The U.S. Embassy in London has received thousands of inquiries from people who are victims of a worldwide scam involving the Diversity Visa (DV) program, popularly known as the Green Card lottery. The scammers behind these fraudulent messages pose as U.S. government representatives to encourage unsuspecting recipients to pay money to them.
Scammers often use the Embassy’s address or the name of an actual person at the U.S. Embassy in London to try to make their messages look more official. However, this would never happen if you really had been selected via the Diversity Visa program. The U.S. Government will NOT ask you to send Diversity Visa fees to named individuals or to the Embassy by bank transfer, services such as Western Union or PayPal or any other means.
The only way to apply for the Diversity Visa program is through the official U.S. Department of State website during the specified registration period which takes place annually in the Fall (Autumn). Registrants can only check the outcome of their entry via the official status check website in May of the following year. If you didn’t register for the program, you should find it strange if you have been contacted about ‘winning’ it.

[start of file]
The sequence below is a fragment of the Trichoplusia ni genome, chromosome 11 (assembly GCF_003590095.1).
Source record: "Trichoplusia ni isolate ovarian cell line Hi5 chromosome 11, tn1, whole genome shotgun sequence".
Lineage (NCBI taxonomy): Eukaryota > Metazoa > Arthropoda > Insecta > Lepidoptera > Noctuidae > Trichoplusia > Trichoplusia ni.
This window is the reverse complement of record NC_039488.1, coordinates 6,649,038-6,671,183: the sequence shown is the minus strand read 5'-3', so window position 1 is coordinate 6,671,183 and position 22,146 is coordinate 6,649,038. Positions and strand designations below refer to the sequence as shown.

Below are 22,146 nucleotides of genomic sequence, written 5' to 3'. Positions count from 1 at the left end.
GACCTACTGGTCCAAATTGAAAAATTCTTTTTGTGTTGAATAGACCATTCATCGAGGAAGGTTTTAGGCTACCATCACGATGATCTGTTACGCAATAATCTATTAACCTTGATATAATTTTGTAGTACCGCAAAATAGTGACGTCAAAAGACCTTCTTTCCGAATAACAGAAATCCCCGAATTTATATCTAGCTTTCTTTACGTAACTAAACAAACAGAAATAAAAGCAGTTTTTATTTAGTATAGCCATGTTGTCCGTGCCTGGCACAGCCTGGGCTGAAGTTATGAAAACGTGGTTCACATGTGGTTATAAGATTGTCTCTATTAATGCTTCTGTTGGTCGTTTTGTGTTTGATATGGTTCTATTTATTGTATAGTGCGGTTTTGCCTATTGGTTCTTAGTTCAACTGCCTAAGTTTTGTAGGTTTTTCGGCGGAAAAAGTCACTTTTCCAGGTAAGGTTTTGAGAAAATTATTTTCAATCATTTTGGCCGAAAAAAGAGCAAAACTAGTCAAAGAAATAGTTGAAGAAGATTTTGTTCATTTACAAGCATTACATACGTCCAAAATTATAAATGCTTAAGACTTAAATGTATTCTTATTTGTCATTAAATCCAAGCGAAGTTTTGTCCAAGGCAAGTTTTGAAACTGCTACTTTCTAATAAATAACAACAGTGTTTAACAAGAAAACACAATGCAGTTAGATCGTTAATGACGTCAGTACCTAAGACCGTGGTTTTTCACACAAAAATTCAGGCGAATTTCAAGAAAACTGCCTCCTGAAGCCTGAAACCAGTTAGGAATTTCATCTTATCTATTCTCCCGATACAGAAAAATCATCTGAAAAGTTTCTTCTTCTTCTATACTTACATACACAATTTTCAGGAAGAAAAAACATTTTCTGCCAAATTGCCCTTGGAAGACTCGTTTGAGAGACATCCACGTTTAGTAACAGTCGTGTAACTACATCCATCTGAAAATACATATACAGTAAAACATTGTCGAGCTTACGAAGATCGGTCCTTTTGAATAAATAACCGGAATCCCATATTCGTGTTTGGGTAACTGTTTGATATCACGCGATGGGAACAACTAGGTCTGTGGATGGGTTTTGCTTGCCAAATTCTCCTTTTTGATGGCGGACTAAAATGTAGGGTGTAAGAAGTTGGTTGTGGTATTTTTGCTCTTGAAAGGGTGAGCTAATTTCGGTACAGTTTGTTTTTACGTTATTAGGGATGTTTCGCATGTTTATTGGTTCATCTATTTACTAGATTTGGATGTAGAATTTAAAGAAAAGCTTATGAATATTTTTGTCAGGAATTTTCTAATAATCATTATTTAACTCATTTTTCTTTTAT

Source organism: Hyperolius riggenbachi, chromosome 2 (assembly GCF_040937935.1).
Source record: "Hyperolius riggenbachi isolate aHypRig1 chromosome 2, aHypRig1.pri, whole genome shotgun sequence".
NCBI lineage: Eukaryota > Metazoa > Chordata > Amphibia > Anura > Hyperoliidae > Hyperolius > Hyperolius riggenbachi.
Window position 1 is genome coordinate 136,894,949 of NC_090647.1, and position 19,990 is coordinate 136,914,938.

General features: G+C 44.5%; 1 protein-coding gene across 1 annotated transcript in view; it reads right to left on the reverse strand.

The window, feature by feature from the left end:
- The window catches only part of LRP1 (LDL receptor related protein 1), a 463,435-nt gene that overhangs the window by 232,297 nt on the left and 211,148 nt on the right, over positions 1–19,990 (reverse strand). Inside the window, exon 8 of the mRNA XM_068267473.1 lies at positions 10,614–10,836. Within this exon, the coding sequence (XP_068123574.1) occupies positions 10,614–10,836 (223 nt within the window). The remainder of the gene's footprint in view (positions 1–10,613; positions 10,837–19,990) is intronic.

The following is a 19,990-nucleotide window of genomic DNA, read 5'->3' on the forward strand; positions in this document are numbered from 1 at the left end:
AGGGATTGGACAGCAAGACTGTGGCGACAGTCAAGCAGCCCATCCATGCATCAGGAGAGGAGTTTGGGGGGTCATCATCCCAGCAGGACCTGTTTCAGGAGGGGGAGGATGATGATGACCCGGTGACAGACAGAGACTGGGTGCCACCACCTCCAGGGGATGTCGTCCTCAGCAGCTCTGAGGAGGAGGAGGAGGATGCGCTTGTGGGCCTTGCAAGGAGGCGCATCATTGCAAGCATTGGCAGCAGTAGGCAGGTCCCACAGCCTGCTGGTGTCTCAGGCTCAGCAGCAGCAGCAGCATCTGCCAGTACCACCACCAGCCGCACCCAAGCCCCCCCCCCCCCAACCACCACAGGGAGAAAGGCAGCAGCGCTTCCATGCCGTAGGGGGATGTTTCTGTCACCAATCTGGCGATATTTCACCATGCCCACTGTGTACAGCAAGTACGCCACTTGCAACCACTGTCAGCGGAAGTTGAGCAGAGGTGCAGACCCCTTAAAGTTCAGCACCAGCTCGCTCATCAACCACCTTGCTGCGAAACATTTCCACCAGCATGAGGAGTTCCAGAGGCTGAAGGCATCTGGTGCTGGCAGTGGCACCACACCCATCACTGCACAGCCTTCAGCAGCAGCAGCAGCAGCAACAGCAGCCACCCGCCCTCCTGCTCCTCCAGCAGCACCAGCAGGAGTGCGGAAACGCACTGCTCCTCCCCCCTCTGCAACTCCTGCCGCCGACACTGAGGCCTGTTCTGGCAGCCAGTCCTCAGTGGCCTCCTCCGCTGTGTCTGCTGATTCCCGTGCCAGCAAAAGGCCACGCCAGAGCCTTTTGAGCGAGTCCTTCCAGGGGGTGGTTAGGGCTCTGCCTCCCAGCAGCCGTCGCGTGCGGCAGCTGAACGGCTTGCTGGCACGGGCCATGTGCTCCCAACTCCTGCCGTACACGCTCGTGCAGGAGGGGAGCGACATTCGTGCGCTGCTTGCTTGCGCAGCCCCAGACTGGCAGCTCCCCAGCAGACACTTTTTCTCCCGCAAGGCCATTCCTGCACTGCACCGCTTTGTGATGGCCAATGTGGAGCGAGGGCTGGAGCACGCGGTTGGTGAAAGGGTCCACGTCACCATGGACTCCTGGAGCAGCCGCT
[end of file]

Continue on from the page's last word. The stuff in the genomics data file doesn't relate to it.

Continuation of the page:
Importantly, individuals whose entries are selected through the the legitimate Diversity Visa program do not win a visa. More applicants are selected than there are visas available because not everyone is found to be eligible for a visa. Only a consular officer can decide if an applicant qualifies for a visa following a visa interview. This means that it is not possible for anyone to credibly promise that you have “won” a visa by email, text, instant message, or letter.
Other warning signs of a visa lottery scam include promise of a job offer or housing. The real Diversity Visa program relates only to applying for a visa.